Life Lessons with Monica: Shadow Work in Unexpected Places

For the past few days I have found myself in my home, painting walls, moving furniture, getting items prepared for a garage sale, and brainstorming a variety of different products and offerings I want included in my business plan moving forward. Through this process I have also been binge-watching old episodes of The Bachelor and The Bachelorette on Hulu, an activity that I couldn’t fully explain the premise of until this afternoon. Lo and behold, as I was thinking about it, thinking about the interactions of the women and men on the show, the emotional turmoil, the cattiness, the drama, all of it, I was also wondering, “Why am I watching this?”

In the past, I would watch this show, getting emotionally invested, solely because I was in an unhappy marriage and I desperately needed to believe in love. Believe that love, real, true love could be found in the most unorthodox of ways, in the fastest ways, and that it could be a true and lasting emotion. Part of this need to believe was because I was that one girl who had gotten married the first time at 19-years-old, having known my first husband for a total of five months and 11 days when we said “I do.” I can safely say now that it was not my proudest moment. I perhaps should have listened to my Mom the day I was getting married and just waited, but that was not how my life was meant to be lived. I do not regret it for I did truly learn from the experience.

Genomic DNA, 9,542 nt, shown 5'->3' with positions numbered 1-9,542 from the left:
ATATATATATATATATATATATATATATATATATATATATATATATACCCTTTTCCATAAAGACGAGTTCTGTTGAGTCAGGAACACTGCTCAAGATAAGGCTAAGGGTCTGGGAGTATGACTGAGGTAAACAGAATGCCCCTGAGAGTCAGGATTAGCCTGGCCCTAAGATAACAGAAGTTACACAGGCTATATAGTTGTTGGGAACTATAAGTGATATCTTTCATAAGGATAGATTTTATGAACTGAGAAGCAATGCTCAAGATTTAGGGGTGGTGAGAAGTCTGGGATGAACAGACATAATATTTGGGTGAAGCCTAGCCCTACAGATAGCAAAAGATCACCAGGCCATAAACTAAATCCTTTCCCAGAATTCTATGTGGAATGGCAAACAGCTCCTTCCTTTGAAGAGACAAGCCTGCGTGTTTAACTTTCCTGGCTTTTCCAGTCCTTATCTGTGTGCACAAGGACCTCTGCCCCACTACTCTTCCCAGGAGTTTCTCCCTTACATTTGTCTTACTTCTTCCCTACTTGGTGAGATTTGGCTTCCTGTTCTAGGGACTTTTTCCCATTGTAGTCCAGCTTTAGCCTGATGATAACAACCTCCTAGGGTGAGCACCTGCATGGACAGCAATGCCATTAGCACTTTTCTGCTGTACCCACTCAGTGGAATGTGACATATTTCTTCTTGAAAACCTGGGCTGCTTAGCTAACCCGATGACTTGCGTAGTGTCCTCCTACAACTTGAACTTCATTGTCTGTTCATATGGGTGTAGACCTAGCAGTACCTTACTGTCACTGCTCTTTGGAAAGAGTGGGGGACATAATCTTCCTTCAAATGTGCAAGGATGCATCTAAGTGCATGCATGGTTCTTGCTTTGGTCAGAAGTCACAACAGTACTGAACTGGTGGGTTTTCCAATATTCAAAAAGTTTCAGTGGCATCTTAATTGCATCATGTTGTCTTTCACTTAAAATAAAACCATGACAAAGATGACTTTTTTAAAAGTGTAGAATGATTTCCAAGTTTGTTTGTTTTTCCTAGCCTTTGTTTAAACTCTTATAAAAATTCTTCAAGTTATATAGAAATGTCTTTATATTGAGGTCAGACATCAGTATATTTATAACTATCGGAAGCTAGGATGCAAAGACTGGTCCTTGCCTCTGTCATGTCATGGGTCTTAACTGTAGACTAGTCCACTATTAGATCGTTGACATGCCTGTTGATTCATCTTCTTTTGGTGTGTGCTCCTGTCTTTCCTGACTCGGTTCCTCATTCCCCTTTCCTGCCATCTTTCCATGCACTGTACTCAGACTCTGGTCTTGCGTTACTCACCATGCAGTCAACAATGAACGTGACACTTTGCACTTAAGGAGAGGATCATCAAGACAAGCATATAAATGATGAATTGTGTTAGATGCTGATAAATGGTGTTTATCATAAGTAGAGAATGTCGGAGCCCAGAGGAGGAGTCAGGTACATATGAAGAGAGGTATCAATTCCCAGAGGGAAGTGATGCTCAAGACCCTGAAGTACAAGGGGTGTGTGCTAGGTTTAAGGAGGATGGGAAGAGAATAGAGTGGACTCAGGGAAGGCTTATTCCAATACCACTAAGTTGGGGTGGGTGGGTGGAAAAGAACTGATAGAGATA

Number One: Do not get married when you are still a child and you have another option. Wait. Grow up. Get to know yourself.

Number Two: Get to know the person that you are marrying before you marry them. If you don’t know yourself, you can’t know another person.

These two lessons, I took and ran as fast as possible from my first marriage with. I did not learn the first one the right way, but the second one I surely did. So, what does all of this have to do with a reality television show, and especially how in the heck do these things connect to shadow work? I’m so glad you asked, because I am actually really quite proud of myself for this understanding.

As I finish up the last of reruns for The Bachelor Season 20, I have noticed quite a few things. First of all, if there was ever an option to see a social experiment in action, this show, and it’s spin off shows certainly are prime research material. Yes, the argument can be made that well, it is edited, you don’t see everything, etc. Yes, those are valid arguments, but those arguments in and of themselves are part of this different viewpoint. Secondly, how I view the show, the reactions, the emotions, the behaviors, actions, and manner in which it is all presented, has dramatically changed. This could be because I am in a healthy, loving, supportive marriage, but truthfully, I believe this is because I have changed. In watching this, checking my own emotions, reactions, and even the thoughts I have about the people in the show and how I talk about it, I have seen a dramatic change in myself.

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